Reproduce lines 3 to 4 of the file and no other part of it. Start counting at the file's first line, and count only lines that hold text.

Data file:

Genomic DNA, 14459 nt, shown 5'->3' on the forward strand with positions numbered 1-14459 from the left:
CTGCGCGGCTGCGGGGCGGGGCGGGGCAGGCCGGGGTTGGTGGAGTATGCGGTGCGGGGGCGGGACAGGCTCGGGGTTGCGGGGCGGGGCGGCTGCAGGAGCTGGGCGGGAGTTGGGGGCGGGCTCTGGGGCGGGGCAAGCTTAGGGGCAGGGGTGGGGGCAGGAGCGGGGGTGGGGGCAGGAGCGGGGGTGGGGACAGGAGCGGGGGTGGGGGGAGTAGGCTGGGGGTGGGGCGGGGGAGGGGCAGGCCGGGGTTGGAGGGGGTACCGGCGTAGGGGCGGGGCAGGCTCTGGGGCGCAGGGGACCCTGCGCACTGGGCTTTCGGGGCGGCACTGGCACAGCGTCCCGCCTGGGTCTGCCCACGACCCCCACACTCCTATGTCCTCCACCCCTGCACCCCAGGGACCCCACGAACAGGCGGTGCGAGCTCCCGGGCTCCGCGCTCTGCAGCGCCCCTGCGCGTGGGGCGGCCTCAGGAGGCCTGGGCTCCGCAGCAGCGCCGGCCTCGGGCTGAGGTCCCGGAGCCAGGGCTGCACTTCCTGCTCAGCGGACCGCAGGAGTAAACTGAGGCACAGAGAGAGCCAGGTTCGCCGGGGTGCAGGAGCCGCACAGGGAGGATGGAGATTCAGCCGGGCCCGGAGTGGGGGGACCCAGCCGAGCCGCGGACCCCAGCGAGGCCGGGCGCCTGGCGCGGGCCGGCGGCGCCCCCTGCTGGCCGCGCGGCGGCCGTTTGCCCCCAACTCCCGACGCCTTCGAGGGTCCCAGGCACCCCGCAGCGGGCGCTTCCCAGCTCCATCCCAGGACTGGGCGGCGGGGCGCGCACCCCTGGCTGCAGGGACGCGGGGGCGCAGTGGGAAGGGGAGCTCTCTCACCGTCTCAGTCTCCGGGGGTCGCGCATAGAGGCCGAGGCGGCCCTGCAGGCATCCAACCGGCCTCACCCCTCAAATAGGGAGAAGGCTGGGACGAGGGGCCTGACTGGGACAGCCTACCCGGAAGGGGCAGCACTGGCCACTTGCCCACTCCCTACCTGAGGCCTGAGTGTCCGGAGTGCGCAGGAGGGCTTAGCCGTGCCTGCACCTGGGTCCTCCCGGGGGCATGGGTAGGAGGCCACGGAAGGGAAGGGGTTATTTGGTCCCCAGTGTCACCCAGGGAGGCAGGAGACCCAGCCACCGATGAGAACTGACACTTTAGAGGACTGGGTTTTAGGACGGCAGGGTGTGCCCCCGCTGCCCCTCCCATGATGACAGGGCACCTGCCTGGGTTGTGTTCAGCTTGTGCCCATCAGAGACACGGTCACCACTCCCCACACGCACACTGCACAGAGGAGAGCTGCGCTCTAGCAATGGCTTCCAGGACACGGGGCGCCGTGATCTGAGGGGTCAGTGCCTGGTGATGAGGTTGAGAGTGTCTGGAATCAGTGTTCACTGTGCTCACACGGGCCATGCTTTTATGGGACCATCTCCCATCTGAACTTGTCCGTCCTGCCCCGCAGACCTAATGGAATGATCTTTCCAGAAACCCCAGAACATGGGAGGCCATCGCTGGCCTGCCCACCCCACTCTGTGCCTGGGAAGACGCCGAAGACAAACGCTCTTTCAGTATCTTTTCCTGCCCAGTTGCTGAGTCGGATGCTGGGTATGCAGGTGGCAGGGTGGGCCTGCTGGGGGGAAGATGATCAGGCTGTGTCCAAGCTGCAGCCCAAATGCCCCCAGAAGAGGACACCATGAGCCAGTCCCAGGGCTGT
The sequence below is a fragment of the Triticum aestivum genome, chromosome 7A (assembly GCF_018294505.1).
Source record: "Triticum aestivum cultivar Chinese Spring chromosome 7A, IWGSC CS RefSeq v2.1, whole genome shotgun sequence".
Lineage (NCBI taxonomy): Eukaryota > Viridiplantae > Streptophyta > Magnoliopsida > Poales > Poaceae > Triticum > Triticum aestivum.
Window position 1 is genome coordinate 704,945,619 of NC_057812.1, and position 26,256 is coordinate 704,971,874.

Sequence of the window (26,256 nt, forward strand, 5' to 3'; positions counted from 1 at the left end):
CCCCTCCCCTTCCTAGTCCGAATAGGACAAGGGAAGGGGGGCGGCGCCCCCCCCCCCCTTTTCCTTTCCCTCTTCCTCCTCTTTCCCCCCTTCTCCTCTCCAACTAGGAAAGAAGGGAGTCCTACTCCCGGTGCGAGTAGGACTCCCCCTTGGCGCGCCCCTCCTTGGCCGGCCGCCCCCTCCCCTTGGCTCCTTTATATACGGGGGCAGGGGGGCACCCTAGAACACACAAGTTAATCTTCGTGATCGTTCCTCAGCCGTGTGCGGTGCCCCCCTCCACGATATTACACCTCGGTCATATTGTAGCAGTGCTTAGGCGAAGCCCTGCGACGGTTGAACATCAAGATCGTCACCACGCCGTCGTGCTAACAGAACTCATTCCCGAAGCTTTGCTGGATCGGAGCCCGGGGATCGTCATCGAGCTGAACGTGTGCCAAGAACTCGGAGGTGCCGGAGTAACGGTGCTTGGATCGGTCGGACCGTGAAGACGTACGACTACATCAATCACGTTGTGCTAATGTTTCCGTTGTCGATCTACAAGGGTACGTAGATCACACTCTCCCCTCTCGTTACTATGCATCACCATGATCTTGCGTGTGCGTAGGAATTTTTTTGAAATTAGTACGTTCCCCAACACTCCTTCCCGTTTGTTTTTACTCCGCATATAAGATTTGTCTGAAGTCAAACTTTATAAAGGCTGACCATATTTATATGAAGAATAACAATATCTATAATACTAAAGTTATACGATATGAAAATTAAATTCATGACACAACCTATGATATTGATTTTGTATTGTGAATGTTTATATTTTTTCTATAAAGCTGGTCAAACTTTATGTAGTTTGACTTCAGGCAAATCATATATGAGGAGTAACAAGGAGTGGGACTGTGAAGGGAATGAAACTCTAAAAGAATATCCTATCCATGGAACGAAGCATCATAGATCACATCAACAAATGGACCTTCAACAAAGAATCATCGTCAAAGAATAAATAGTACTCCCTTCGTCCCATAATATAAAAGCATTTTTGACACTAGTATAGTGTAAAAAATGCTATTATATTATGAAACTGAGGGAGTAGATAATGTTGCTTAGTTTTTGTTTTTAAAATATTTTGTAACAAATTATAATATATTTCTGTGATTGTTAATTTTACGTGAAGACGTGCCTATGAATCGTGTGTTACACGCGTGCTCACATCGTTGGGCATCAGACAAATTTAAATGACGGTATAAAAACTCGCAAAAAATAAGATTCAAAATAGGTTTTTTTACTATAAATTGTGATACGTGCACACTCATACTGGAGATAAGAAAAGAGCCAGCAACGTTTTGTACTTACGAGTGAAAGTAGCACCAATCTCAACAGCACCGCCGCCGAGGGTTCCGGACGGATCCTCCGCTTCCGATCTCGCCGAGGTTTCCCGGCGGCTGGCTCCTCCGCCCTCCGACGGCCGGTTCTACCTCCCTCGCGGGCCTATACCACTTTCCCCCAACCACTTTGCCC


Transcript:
The sequence below is a fragment of the Triticum aestivum genome, chromosome 7A (assembly GCF_018294505.1).
Source record: "Triticum aestivum cultivar Chinese Spring chromosome 7A, IWGSC CS RefSeq v2.1, whole genome shotgun sequence".